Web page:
According to embodiments of the present invention, MEMS parts are fabricated on a substrate different from the substrate used for the final application. Thus, yield of the individual MEMS parts does not directly affect the yield of the final product that integrates one or more of the MEMS parts. A selection process of acceptable MEMS parts may be performed before the MEMS parts are attached to the application platform. Defective MEMS parts may be discarded before the attachment process or left on the reusable substrate.
The technique described herein may be useful for a variety of products that include one or more MEMS parts. Illustratively, the final products may include a laser module in which a laser source (a MEMS part) is integrated and aligned with one or more lenses (which may also be MEMS parts). In this scenario, the substrate to which the laser module is bonded is the application platform. The attachment process of the laser module can be performed using die attachment techniques, e.g., the technique of bonding a die to a substrate commonly used in the semiconductor industry. The application platform may have been patterned to form electrical connections among the components thereon and to a system external to the application platform. In another scenario, the final products may include a probe card including a plurality of MEMS probes. The location of the probes on the probe card may be customized. Fabricating the probes on the probe card substrate (i.e., the application platform) generally involves a sequence of processing steps. Conventionally, a defect developed during any processing step in any of the probes may render the entire probe card unusable. Using the techniques described herein, the probes may be fabricated on a separate substrate, and only the good probes are selected and attached to the probe card substrate. The probe card substrate may be patterned to electrically connect each of the probes to an external printed circuit board for transmitting probe signals. Other examples of a device incorporating one or more MEMS parts include an optical switch, a mirror array, and the like.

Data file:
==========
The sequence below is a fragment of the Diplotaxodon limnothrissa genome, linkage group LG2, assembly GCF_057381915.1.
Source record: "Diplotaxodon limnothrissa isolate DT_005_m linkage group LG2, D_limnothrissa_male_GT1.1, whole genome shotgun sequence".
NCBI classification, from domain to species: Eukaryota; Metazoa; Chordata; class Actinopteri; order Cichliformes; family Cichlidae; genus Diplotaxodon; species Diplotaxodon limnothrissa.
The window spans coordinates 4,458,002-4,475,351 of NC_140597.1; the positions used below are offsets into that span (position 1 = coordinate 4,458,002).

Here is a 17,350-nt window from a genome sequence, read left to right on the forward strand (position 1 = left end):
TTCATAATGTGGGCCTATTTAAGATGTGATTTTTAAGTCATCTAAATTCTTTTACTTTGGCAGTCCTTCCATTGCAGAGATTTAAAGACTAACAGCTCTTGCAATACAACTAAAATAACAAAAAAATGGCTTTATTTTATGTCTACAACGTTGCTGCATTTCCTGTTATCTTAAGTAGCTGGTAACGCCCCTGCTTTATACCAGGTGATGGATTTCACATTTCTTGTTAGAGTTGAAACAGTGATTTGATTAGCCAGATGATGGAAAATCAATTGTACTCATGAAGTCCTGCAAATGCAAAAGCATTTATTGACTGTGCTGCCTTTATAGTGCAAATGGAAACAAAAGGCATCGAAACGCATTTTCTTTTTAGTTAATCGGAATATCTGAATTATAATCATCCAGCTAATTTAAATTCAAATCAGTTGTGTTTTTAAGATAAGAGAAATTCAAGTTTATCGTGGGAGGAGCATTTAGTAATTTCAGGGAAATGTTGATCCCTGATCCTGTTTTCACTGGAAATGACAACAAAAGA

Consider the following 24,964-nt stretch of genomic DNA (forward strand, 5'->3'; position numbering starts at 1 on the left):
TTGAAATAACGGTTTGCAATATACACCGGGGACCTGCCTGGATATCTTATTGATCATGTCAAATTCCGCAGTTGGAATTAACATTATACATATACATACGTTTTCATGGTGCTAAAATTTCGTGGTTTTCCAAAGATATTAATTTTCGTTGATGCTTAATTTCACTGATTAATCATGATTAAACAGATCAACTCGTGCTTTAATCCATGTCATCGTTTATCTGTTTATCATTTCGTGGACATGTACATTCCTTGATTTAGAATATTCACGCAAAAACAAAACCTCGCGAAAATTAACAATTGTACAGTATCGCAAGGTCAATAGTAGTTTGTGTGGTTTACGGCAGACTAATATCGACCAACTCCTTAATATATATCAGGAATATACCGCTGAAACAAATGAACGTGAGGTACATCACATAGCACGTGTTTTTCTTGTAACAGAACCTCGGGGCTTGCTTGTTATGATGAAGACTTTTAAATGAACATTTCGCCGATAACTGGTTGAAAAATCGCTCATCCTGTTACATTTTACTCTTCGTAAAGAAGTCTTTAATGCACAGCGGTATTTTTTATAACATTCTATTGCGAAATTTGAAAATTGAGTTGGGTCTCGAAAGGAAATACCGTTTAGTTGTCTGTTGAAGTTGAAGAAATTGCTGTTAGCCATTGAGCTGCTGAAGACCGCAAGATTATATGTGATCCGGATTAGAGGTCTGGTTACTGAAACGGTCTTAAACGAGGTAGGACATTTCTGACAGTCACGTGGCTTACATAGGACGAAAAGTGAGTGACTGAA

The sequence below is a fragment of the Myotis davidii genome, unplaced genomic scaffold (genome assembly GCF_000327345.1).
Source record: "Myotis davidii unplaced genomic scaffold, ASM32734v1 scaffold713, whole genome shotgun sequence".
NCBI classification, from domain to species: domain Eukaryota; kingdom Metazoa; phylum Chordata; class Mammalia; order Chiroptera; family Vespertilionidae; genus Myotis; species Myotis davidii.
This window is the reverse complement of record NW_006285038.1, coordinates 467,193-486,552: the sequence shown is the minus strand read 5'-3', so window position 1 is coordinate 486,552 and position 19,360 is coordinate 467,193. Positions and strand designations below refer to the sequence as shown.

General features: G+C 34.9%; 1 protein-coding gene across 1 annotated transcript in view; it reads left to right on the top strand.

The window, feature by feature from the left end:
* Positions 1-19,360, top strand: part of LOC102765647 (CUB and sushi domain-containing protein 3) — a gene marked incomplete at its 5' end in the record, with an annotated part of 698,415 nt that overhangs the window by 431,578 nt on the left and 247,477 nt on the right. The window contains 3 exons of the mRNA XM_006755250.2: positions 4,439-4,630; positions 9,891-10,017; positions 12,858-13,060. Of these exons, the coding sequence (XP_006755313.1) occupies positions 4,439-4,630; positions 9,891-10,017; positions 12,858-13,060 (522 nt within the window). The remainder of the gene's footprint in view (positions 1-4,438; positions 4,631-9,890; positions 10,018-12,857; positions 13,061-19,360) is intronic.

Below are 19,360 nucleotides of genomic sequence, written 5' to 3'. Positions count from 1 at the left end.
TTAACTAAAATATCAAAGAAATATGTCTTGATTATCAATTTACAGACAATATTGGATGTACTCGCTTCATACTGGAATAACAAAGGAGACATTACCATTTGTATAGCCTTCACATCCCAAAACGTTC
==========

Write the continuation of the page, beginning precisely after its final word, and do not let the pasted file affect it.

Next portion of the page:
Bonding material 22 can be applied to application platform 21 and/or the bonding surface of the MEMS part manually, or by a machine or equipment. Bonding material 22 may be applied or formed by electrical forming, thin film deposition, spin patterning, spray patterning, laminating, chemical forming, soldering, thermal compression, chemical join, thermal laminating, dispensing, or any combination of the above. In some scenarios, a MEMS part may be attached to application platform 21 by mechanical locking or magnetic attraction. Mechanical locks or magnets can be used in combination of or in place of bonding material 22. For example, mechanical locks or magnets may first be used to fix the position of a MEMS part on application platform 21, and bonding material 22 may be used to further secure the bonding between the MEMS part and application platform 21.
Guiding mask 33 includes an opening 34 that defines the position of MEMS part 45 (
Further, in some embodiments, the bottom portion of opening 34 may include one or more recesses e.g., a recess 35 in a sidewall, where guiding mask 33 contacts application platform 21. Recess 35 is formed to prevent bonding material 22 (e.g., soldering material) from “creeping out” during the bonding process at a solder melting temperature. Guiding mask 33 may be made of, for example, silicon or other suitable materials.
Opening 34 of guiding mask 33 may be created by a deep reactive iron etching (DRIE) process, laser cutting, Electrical Discharge Machining (EDM), or other precision machining. In one embodiment, photoresist is patterned with the shape of opening 34 on a wafer (e.g., a silicon wafer) from which guide mask 33 is to be formed. A DRIE process is then performed to etch through the portion of the wafer unprotected by the photoresist mask to create opening 34. The photoresist is stripped afterwards.
Recess 35 can be created after opening 34 is formed. For the purpose of explaining the recess creation process, in
In one embodiment, recess 35 is formed by flipping a wafer 33 a over, such that a layer of photoresist 33 b can be placed on top of the flipped wafer 33 a. The photoresist 33 b is then etched to expose an area of wafer 33 a. The etched portion of photoresist 33 b forms recess 35. In this scenario, photoresist layer 33 b stays on the wafer 33 a to become part of guiding mask. Alternatively, recess 35 is formed by flipping a wafer (both layers 33 a and 33 b) over, such that photoresist (not shown) can be placed on top of the flipped wafer as a mask. A DRIE process is performed to etch an exposed area of wafer (layers 33 a and 33 b), and the process is timed such that only a portion of wafer layer 33 b is etched away. In this scenario, recess 35 is formed by the etched portion of wafer layer 33 b. The photoresist is removed afterwards. In yet another embodiment, recess 35 is formed by flipping a wafer 33 a over, such that a layer of polyimide 33 b is formed to cover the surface of the wafer. Following the formation of the polyimide layer 33 b, an etching mask (not shown) is created with photoresist and placed on top of polyimide layer 33 b. Plasma dry etch is performed to remove exposed polyimide 33 b to form recess 35. The photoresist is removed afterwards. As polyimide withstands higher temperature than photoresist, polyimide may be used if the bonding process involves a high temperature.